## Friday, July 31, 2009

### A small project I'm working on

I'm currently working on a small project that's turned out pretty well. A functional language: It's basically lisp with pattern-matching grafted onto it. This has turned out to make the language very powerful. Nearly nothing needs to come built-in, except the definition, matching and expansion of patterns.

To explain the code examples in this post, I'll first outline the rough grammar of the definition statement.

The overall grammar is the following:
define ( pattern ) name expansion.

In the pattern, atoms may be prefixed with
~
Not to be evaluated until it is absolutely unavoidable (otherwise, they are evaluated on an as-needed basis)
@
Only allowed in the last atom, meaning that it is to correspond with what is left on the stack
=
Matching against the following token, and only the following token

In the expansion, the only prefix that exists is @, which appends the token onto the stack, instead of adding a list cell pointing to the value on the stack.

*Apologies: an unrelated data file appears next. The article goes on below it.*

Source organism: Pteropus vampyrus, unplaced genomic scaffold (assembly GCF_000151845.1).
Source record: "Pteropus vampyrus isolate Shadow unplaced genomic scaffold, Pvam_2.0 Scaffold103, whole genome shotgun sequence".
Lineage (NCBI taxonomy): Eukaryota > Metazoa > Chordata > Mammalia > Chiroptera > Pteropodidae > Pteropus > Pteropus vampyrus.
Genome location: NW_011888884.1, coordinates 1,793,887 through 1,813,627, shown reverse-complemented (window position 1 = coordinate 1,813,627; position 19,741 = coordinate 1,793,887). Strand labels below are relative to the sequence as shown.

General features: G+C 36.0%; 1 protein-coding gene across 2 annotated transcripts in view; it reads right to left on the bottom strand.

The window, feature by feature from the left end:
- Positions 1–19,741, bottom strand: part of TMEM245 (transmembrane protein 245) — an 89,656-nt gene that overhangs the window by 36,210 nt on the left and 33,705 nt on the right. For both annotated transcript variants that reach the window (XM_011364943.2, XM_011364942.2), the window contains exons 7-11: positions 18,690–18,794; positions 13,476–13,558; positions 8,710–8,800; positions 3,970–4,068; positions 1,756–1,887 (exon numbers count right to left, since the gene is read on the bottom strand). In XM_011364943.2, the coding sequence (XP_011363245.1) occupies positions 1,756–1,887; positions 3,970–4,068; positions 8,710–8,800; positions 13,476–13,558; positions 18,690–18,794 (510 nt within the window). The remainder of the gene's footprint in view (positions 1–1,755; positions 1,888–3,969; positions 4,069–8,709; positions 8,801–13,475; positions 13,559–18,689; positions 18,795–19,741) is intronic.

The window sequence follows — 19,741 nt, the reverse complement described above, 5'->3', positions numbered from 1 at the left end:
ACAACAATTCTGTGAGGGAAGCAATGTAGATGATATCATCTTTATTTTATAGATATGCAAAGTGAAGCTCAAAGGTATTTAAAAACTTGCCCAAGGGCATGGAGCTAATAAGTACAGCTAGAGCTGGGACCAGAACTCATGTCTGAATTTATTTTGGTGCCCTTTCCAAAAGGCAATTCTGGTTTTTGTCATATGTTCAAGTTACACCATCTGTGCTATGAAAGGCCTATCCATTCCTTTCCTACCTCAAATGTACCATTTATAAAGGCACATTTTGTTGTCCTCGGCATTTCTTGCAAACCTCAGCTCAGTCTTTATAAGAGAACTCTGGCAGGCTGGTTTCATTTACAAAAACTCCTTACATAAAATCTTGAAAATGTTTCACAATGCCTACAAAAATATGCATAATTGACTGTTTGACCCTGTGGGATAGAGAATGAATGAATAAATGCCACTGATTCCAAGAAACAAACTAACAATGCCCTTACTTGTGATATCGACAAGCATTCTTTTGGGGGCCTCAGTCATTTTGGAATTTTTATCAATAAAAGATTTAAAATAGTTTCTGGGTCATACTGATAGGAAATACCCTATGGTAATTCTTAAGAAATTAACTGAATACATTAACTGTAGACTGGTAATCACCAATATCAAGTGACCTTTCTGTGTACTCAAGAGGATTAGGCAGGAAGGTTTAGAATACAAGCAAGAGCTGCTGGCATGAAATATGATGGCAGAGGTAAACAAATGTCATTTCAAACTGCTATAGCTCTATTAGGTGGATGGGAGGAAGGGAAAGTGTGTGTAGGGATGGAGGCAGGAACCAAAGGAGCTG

Some examples of the language.
Basic lisp-style arithmetics
( + 23 14 ( * 7 2 ) ) 

Conditional evaluation:
define ( =true @statement ) if   @statement.define ( other @statement ) if .

Factorial function:
define ( 0 ) fac 1 .define ( n ) fac ( * n ( fac ( + n -1 ) ) ).

Map function:
define ( ( @op ) ( top @rest ) ) map      ( @op top ) map op rest.define ( ( @op ) ( last ) ) map      ( @op last )

Mapping factorial function to some numbers:
print ( map ( fac ) ( 1 2 3 4 5 6 7 8 9 10 ) ).( 1 2 6 24 120 720 5040 40320 362880 3628800  )

Mapping a lambda function corresponding to squaring to same numbers:
print ( map ( ,\ ( x ) ( * x x ) )  ( 1 2 3 4 5 6 7 8 9 10 ) ) .( 1 4 9 16 25 36 49 64 81 100  ) 

A more complicated example:
define ( ( a @as ) ( b @bs ) ) zip         ( a b ) zip as bs .define ( ( a ) ( b ) ) zip        ( a b ) .define ten ( 1 2 3 4 5 6 7 8 9 10 )print ( zip ( map ( fac ) ten ) ten ) . (  ( 1 1  )  ( 2 2  )  ( 6 3  )  ( 24 4  )  ( 120 5  )  ( 720 6  )  ( 5040 7  )  ( 40320 8  )  ( 362880 9  )  ( 3628800 10  )  )

I'll post more details later. Mostly because the details are in such heavy flux right now.

#### 1 comment:

1. Sounds interesting...